Japanese police have stepped up efforts to investigate cybercrime, following a recent case whereby four men were wrongly arrested over threatening messages sent through remotely controlled computers.
According to The Daily Yomiuri on Wednesday, the National Police Agency (NPA) plans to compile a handbook on cybercrime investigations. The handbook will include key concepts learnt from the a review of the recent case, including the fact it is not always possible to identify the sender of a message based solely on a computer's IP address.
A senior NPA official also said the agency aims to enhance the knowledge of investigators who have yet to engage in cybercrime investigations. Prefectural police forces are also expected to employ 545 more officers next year, of which 272 will be assigned to cybercrime investigations.
The agency acknowledged nurturing professional cybercrime investigation skills through in-house training will take considerable time, so it intends to increase recruitment of midcareer engineers from the private sector who can start work immediately.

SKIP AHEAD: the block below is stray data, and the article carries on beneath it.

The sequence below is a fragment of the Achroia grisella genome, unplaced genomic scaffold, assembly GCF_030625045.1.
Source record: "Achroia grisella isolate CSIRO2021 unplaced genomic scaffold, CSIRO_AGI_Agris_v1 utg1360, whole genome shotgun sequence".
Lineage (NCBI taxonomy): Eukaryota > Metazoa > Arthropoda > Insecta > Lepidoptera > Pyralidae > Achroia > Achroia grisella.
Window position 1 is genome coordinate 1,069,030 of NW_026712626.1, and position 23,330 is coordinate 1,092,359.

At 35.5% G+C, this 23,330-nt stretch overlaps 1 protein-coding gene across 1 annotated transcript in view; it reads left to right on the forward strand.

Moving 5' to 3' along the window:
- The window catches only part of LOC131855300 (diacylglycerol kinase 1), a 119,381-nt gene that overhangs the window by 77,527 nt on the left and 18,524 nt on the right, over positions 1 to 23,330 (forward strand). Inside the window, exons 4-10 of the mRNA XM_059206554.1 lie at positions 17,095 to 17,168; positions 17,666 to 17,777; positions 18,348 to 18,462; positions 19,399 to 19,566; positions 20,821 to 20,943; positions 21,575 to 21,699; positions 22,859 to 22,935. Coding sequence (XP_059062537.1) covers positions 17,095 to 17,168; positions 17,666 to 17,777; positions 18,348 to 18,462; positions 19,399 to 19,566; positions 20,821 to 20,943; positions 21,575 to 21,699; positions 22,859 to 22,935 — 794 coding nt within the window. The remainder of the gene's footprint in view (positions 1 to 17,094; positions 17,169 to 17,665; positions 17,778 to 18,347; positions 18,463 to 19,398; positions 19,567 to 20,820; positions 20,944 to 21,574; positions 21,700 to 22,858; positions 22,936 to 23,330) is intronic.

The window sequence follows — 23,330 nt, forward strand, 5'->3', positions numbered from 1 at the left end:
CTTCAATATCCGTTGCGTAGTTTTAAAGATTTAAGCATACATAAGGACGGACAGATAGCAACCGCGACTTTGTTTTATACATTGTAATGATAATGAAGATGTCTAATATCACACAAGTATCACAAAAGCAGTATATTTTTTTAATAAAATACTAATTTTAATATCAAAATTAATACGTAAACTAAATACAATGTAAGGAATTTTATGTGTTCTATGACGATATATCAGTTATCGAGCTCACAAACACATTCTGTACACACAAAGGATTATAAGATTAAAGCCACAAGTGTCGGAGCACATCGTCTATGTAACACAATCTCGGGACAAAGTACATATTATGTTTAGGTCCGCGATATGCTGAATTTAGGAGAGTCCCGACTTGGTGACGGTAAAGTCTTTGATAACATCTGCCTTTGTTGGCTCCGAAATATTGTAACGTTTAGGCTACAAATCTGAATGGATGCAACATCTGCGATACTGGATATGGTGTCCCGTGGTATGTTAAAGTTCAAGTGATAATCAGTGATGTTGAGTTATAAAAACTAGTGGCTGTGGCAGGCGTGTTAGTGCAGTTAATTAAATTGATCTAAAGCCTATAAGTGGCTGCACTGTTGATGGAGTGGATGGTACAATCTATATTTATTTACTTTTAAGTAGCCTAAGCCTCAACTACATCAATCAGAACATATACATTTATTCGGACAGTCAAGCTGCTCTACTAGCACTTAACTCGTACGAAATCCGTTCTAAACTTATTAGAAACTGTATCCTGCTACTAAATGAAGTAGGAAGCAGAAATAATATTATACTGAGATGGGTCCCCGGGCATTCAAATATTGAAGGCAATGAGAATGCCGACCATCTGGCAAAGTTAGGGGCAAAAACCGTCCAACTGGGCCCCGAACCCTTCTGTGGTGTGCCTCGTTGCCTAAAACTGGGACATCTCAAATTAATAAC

The NPA also launched a meeting to discuss leveraging the skills of private sector employees to help investigations but cooperation between both have faced difficulties. "We'd like to benefit from the skills of advanced employees in the private sector, but we have concerns about classified information being leaked," another senior NPA official said.
The announcement of the plans come after the police arrested a man in Tokyo over the weekend on suspicion of spreading a computer virus. This involved four men after threats of mass murder and bombs were sent from their PC, a separate report by The Asahi Shimbun noted.
The Japanese police said last month it will promote ties with White Hats to help them better combat cyberattacks in the country. Its defense ministry also announced plans to create a defense force to fight cyberattacks, gather information on computer viruses for analysis, and study methods of counterattacks.